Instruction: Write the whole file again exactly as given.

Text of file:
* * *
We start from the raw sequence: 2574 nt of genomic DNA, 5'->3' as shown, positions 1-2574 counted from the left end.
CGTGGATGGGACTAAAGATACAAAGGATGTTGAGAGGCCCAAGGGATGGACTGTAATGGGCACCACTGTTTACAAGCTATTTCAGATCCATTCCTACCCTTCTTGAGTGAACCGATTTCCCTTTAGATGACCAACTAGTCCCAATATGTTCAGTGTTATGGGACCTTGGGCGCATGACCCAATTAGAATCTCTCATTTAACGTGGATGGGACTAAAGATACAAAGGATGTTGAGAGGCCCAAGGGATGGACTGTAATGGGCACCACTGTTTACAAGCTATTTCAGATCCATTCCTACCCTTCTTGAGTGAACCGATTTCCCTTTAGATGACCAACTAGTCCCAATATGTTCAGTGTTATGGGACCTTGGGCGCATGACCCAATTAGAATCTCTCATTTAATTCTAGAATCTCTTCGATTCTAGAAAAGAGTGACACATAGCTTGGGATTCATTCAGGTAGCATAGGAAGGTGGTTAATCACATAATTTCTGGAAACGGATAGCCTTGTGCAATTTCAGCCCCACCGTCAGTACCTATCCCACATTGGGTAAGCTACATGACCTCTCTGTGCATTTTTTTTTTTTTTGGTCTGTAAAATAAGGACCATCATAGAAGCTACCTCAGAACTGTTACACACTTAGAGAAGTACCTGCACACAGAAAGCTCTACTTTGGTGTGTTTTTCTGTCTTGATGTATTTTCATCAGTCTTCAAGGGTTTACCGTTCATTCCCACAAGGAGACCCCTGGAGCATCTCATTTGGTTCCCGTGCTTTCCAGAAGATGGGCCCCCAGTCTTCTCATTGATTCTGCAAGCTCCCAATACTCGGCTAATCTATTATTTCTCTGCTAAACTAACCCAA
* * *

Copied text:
We start from the raw sequence: 2574 nt of genomic DNA, 5'->3' as shown, positions 1-2574 counted from the left end.
CGTGGATGGGACTAAAGATACAAAGGATGTTGAGAGGCCCAAGGGATGGACTGTAATGGGCACCACTGTTTACAAGCTATTTCAGATCCATTCCTACCCTTCTTGAGTGAACCGATTTCCCTTTAGATGACCAACTAGTCCCAATATGTTCAGTGTTATGGGACCTTGGGCGCATGACCCAATTAGAATCTCTCATTTAACGTGGATGGGACTAAAGATACAAAGGATGTTGAGAGGCCCAAGGGATGGACTGTAATGGGCACCACTGTTTACAAGCTATTTCAGATCCATTCCTACCCTTCTTGAGTGAACCGATTTCCCTTTAGATGACCAACTAGTCCCAATATGTTCAGTGTTATGGGACCTTGGGCGCATGACCCAATTAGAATCTCTCATTTAATTCTAGAATCTCTTCGATTCTAGAAAAGAGTGACACATAGCTTGGGATTCATTCAGGTAGCATAGGAAGGTGGTTAATCACATAATTTCTGGAAACGGATAGCCTTGTGCAATTTCAGCCCCACCGTCAGTACCTATCCCACATTGGGTAAGCTACATGACCTCTCTGTGCATTTTTTTTTTTTTTGGTCTGTAAAATAAGGACCATCATAGAAGCTACCTCAGAACTGTTACACACTTAGAGAAGTACCTGCACACAGAAAGCTCTACTTTGGTGTGTTTTTCTGTCTTGATGTATTTTCATCAGTCTTCAAGGGTTTACCGTTCATTCCCACAAGGAGACCCCTGGAGCATCTCATTTGGTTCCCGTGCTTTCCAGAAGATGGGCCCCCAGTCTTCTCATTGATTCTGCAAGCTCCCAATACTCGGCTAATCTATTATTTCTCTGCTAAACTAACCCAA